Though I am sure this is a wonderful feature, I did find one of their commercials incredibly disturbing.  I have scanned the Internet, YouTube and Google to find the commercial ad, but was unable to locate it.  This featured 3 different customers who narrated their tale of woe to the audience.  Two had been falling asleep at the wheel and the alert system startled them, and the computerized brakes kicked in to stop an accident from happening.  The other customer had said he had a couple drinks, and this saved him with the computerized brake system.  I do commend the computerized brake system and the cars interior “brain”, but I have to take a moment to fault the advertising and marketing group for this commercial.  Never, do I find it acceptable, to drink while ability impaired – regardless if a vehicle’s brain is more intelligent than the driver’s.

 

Back on task …

 

Bradley also discusses the demands of complex systems, having the right information at the right time to make good decisions, are pushing system development.  These types of systems must be reliable, secure.  The systems should be able to interact between user and environment and be multilingual and multicultural.  (p. 67)  Though I’m guessing the list of criteria may not have been written in the context of smart cars or On-Star Systems, I see the correlation.  Attention Assist systems must be acutely aware of the drivers tendencies and the environment sensors surrounding the cars.  On-Star needs to be able to communicate with people of any language if they will sell their service.  It must also be tested and reliable, as one of the features is that even if the driver cannot alert them, they will know there has been an accident or situation.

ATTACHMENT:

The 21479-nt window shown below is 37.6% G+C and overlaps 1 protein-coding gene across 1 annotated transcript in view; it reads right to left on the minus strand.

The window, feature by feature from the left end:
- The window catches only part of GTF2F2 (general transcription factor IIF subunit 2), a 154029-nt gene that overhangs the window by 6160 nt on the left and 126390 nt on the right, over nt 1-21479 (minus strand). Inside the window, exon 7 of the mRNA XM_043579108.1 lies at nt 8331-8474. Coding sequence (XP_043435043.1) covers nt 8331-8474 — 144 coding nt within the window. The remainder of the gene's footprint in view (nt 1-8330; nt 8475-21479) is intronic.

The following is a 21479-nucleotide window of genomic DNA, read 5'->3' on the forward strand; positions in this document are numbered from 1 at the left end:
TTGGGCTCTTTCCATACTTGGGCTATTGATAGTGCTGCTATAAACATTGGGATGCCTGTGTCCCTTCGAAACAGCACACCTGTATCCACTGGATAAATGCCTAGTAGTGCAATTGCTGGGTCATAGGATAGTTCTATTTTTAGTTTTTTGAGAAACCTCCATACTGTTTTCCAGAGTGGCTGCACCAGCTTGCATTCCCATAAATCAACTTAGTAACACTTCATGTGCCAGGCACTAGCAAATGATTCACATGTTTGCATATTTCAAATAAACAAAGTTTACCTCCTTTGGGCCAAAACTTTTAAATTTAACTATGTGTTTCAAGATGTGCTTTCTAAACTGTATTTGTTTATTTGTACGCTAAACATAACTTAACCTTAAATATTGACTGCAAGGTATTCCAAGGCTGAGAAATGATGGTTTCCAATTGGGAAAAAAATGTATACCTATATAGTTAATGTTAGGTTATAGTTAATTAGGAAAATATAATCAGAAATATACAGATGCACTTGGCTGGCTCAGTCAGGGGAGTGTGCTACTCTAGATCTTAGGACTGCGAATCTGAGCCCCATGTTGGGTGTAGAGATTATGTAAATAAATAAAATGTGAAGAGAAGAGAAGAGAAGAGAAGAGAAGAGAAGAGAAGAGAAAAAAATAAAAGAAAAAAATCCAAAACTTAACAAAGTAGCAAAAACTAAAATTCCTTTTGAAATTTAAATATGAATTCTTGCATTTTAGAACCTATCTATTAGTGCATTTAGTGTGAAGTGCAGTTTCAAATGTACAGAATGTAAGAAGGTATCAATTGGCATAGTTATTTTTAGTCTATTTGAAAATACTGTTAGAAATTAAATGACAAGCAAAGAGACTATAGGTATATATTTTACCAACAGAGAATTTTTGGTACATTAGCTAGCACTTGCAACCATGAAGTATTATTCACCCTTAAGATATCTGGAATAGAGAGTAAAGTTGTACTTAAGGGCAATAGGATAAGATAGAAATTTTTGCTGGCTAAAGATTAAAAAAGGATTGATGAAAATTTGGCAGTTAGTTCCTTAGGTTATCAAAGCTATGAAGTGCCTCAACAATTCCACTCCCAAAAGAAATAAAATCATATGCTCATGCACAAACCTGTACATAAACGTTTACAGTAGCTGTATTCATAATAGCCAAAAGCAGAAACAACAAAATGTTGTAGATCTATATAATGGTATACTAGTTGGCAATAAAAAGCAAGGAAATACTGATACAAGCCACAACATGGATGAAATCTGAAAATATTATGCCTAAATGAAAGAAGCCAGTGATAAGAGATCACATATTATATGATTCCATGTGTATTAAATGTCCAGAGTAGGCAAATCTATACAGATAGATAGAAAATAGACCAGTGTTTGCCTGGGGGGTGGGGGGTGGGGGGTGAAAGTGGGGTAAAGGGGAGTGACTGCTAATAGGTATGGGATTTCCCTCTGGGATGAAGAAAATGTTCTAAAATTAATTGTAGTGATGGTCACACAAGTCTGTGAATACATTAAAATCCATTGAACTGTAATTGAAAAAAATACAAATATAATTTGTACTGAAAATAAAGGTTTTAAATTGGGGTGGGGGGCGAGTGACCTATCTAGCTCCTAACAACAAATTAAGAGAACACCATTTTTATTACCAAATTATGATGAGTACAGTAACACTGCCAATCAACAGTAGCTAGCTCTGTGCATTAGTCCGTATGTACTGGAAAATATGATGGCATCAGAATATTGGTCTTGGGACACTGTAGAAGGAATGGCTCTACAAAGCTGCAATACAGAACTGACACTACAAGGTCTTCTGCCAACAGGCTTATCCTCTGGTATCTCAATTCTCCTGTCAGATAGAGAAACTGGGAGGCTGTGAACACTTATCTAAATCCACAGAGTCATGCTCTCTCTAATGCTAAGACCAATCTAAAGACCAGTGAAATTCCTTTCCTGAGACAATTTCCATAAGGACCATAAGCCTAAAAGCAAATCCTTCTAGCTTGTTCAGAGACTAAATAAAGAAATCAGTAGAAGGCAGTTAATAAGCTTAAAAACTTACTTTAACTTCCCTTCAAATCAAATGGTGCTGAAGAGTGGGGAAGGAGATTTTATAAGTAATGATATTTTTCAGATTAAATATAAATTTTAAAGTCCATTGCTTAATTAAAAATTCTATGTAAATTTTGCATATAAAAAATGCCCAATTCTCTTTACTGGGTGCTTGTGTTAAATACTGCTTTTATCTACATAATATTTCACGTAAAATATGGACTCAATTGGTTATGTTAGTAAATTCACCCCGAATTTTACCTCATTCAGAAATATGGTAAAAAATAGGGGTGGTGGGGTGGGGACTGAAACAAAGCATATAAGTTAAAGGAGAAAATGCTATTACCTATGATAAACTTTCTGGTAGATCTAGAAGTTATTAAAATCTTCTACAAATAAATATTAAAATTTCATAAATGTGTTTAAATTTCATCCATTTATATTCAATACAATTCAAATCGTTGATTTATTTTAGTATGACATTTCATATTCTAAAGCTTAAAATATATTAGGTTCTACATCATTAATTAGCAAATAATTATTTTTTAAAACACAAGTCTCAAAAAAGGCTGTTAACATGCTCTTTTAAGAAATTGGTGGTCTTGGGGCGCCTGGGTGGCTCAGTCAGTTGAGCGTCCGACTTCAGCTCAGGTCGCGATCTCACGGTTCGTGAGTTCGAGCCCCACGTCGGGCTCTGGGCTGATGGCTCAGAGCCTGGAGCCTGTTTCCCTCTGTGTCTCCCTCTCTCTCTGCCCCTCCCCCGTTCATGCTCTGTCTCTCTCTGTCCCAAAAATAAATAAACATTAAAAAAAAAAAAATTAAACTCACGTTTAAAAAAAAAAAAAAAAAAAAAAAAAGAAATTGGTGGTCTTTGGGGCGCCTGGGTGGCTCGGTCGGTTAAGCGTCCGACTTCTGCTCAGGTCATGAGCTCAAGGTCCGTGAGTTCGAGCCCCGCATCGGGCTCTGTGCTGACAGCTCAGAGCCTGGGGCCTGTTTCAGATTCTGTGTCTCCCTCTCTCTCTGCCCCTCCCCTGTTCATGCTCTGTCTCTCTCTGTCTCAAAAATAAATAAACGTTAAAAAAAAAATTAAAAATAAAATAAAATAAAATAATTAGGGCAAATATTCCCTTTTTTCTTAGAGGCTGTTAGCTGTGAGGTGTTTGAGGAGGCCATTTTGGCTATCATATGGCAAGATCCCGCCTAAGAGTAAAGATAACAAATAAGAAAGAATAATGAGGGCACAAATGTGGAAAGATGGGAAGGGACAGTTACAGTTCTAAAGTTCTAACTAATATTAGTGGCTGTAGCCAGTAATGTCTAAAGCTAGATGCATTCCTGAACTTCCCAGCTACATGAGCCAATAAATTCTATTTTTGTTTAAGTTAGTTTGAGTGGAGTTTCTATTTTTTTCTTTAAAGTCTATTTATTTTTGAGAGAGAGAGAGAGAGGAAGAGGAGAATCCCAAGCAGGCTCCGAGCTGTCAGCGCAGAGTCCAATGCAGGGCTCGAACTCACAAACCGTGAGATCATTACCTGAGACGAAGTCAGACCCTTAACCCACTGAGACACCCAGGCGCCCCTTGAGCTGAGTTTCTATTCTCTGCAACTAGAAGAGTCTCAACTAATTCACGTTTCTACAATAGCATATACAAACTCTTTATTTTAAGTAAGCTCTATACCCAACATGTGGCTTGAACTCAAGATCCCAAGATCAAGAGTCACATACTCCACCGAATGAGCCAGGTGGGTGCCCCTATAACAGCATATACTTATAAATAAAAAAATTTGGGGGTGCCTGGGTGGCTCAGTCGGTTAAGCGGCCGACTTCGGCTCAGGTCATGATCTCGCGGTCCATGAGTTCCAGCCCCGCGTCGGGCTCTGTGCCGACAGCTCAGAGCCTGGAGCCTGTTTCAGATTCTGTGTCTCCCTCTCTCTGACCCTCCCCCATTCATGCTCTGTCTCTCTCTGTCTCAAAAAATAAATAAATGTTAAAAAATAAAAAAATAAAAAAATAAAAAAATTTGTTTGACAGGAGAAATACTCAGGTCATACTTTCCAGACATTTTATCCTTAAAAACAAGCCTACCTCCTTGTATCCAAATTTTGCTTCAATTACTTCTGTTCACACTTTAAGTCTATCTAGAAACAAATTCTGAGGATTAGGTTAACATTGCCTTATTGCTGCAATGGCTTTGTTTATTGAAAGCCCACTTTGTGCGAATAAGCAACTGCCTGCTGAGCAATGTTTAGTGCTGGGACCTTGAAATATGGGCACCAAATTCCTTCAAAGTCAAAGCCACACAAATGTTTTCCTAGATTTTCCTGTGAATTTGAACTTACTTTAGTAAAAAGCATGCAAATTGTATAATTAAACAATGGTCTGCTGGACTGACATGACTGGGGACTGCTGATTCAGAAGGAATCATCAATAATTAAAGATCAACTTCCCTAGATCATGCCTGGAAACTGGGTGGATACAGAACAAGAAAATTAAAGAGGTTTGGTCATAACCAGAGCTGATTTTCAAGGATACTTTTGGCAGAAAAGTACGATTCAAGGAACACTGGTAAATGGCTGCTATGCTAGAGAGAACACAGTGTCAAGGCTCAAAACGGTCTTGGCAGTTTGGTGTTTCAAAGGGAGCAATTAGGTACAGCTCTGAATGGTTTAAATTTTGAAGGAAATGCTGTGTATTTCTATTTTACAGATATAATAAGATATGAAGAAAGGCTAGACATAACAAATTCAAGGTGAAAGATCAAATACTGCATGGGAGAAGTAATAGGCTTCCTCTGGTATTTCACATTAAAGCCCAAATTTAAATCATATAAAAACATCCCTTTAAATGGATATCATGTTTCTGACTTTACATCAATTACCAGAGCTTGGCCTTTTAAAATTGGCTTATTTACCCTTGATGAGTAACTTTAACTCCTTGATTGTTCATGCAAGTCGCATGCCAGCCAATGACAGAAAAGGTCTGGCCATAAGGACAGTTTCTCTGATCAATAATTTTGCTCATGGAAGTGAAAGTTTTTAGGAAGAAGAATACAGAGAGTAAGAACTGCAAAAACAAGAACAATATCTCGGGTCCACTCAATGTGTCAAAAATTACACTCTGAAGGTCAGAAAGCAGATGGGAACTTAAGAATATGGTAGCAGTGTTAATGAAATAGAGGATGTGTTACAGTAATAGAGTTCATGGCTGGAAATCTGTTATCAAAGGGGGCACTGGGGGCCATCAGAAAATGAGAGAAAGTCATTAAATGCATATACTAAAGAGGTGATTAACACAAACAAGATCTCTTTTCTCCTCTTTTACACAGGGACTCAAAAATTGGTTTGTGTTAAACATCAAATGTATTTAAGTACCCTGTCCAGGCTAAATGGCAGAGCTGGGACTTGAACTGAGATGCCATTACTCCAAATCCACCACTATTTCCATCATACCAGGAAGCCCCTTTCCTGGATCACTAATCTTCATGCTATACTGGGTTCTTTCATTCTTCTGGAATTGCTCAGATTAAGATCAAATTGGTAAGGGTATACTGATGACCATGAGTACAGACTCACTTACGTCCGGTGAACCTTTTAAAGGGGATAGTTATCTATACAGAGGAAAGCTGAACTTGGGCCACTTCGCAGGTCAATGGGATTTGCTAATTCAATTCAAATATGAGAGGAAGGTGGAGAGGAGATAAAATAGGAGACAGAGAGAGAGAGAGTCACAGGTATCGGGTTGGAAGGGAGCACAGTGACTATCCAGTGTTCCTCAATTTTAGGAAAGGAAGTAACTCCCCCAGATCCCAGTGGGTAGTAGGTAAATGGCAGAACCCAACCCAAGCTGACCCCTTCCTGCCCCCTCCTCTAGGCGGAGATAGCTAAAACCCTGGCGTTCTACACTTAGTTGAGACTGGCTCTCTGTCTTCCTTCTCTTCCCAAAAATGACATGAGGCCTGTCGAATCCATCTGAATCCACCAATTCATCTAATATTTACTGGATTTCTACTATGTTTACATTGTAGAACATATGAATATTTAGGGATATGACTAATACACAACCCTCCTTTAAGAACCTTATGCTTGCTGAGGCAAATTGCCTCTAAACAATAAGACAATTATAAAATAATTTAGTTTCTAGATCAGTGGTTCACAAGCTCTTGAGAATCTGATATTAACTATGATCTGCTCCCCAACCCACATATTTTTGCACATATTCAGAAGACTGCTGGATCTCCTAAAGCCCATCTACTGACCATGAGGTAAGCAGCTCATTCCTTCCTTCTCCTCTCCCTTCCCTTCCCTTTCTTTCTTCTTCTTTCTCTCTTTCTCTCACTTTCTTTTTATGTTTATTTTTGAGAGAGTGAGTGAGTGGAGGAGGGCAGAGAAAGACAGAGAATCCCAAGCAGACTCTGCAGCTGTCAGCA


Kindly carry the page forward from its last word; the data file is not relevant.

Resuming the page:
A little lighter note, but important none the less. This book was written before the first iPhone was put on the market.  The iPhone seemed to have set a new pace in what a small handheld device could do.  One could talk on the phone, listen to downloaded music, and search the Internet with a breeze.  Since then, more phone manufacturers and cell phone service companies offer internet, or data, as part of their package and phone abilities.  Blackberry, Verizon, AT&T all offer services with their smart phones which are computer based that are intended to make our lives easier.  We can keep our calendars on there, use them as alarm clocks, use for email, multimedia (including both photo and video features).  We can be anywhere, and still be able to retrieve sports scores, weather forecasts, or have the ability to change our lives in just one moment as AT&T promotes with their 3G Network commercial.

 

 

 

Bradley, Gunilla.  Social and Community Informatics  Humans on the Net.  New York:  Routledge